Raspberries may also be classified as summer-bearing or everbearing. Summer-bearing cultivars produce one crop in early summer, while everbearing cultivars can produce crops at two different times a year, with a crop being produced either in early summer or a later crop in mid-fall. Most everbearing raspberries are the red or yellow-fruiting types. Cultivars suggested for planting in Ohio gardens are listed in Table 1.

Table 1: Suggested Raspberry Cultivars for Ohio Gardens
Fruiting Habit Cultivar Name Ripening Season Cultural Characteristics
Summer Black Raspberries Bristol Early Large and attractive fruit that is firm and has good flavor. Plants are vigorous and productive.
Hault Early Medium-sized fruit with good flavor. Plants are vigorous and productive.
Allen Early-Mid Large and attractive fruit with mild flavor. Plants are vigorous and productive.
Jewel Early-Mid Long and attractive fruit with good flavor. Plants are vigorous and productive.
Mac Black Mid-Late Probably the latest-producing cultivar. Attractive fruit with good quality. Plants are productive.
Black Hawk Late Medium to large fruit with good quality and flavor. Plants are vigorous, productive, and resistant to anthracnose.
Summer Red Raspberries Prelude Very Early Good quality fruit. Plants are productive and very winter hardy. Prelude is also fall-bearing but produces most of its crop in spring.
Reveile Early Medium to large fruit with good flavor. Vigorous and high yielding.
Boyne Early Deep-red, medium-sized fruit with good flavor and production. Very winter hardy.
Killarney Early Large, firm berries with good flavor. Very winter hardy.
Nova Early-Mid Berries are firm, bright, and medium to large in size with good flavor and shelf life. Good producer and very winter hardy.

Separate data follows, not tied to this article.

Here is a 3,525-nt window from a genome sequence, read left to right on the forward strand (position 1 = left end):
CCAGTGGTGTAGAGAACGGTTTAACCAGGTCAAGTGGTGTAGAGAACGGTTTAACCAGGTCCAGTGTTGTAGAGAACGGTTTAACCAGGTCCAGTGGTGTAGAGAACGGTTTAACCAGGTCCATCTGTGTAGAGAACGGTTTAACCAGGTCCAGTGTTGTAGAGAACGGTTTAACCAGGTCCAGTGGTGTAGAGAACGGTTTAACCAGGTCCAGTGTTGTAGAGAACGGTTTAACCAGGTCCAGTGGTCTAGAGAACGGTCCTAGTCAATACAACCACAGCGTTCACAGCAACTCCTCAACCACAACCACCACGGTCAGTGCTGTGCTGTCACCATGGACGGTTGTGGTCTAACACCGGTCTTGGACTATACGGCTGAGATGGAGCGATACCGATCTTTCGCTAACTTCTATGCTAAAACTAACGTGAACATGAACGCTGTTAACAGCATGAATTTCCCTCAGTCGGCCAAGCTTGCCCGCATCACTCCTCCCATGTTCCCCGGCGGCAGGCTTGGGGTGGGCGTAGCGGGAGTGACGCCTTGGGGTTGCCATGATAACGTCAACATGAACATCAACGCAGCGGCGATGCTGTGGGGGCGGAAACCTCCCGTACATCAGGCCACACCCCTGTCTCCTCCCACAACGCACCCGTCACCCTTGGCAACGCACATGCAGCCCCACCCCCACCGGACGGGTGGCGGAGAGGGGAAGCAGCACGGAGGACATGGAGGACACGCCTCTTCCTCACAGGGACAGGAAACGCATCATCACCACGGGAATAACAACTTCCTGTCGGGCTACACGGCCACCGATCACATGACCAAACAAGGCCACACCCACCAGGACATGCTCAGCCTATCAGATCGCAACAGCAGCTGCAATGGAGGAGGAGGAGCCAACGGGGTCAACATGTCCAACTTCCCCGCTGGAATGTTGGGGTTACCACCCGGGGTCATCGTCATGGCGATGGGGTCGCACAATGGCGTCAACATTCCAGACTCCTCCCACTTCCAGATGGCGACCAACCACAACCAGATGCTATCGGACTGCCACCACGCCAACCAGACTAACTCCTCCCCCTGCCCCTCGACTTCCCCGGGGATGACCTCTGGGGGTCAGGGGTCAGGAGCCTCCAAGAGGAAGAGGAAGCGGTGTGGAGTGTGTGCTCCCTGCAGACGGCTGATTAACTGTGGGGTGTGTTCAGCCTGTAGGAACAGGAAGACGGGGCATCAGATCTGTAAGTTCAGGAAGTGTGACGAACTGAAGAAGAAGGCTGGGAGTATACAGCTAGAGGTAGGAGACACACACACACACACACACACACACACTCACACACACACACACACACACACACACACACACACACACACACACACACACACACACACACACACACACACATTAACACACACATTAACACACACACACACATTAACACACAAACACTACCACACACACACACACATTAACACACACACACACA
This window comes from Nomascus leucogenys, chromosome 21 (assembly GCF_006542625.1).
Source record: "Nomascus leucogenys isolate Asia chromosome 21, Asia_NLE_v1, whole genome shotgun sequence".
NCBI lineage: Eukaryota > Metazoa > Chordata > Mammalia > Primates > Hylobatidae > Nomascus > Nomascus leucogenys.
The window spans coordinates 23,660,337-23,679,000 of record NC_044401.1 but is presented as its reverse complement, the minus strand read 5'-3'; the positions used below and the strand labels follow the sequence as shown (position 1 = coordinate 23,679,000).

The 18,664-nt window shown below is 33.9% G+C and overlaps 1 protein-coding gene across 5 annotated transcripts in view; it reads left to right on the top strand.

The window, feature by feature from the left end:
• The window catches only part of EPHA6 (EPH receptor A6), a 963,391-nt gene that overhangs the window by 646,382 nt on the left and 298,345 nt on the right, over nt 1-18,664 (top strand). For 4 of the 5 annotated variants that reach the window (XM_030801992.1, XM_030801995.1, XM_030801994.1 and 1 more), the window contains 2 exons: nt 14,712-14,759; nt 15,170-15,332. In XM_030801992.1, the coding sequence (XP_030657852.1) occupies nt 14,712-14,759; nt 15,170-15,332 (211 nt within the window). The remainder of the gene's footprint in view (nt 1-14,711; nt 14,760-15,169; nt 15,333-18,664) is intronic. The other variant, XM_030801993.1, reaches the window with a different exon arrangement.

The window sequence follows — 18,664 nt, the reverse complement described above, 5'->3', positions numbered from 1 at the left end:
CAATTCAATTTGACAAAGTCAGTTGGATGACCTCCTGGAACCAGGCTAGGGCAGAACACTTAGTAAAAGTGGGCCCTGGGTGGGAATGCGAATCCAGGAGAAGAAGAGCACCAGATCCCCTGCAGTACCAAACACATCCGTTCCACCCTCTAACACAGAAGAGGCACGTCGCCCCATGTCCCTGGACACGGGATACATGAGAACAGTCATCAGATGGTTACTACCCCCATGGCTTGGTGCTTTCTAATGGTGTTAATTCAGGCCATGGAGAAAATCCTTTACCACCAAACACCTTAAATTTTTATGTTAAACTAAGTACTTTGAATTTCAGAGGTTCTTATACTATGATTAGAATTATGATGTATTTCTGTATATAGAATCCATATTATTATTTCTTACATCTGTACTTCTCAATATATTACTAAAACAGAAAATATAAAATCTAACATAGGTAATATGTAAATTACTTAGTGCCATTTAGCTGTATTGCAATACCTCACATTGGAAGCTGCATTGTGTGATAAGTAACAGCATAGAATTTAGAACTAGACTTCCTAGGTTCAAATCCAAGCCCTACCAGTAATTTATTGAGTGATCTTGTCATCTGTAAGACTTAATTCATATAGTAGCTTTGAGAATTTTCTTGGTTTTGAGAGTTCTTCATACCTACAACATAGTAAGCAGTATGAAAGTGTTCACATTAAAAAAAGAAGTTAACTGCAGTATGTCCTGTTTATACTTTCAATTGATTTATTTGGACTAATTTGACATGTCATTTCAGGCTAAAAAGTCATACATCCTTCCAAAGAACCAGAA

Titan Early-Mid Largest fruit size of any red raspberry. Very attractive fruit with good quality. Moderately susceptible to Phytophthora root rot.
Liberty Mid Medium to large fruit with good flavor and freezing quality. Plants are productive.
Latham Mid Small fruit with good color and fair flavor. Moderately productive. Very cold hardy.
Newburgh Mid Medium-sized fruit with good flavor. Moderately productive. Cold hardy.
Sentry Mid Bright red, firm, and medium-sized fruit with good flavor. Productive with fair winter hardiness.
Encore Mid-Late Large, good quality fruit. Plants are productive with good winter hardiness.
Summer Purple Raspberries Brandywine Late Large, reddish and tart fruits that are good for jellies and jams. More vigorous and productive than most black raspberries.
Royalty Late Large and reddish fruits that are sweet and flavorful when eaten fresh. Plants are vigorous and productive.
Everbearing Red Raspberries Polana Early Ripens three weeks before Heritage. Very productive with large, flavorful fruit.
Autumn Britten Early-Late Very large, firm, and flavorful fruit. Ripens before Heritage.
Caroline Early-Late Very large and flavorful fruit. Very productive. Widely adapted cultivar.
Heritage Mid-Late Medium-sized fruits with good color and flavor, firmness, and freezing quality. High yielding.
Redwing Mid Large and soft fruits with good flavor. Moderately productive.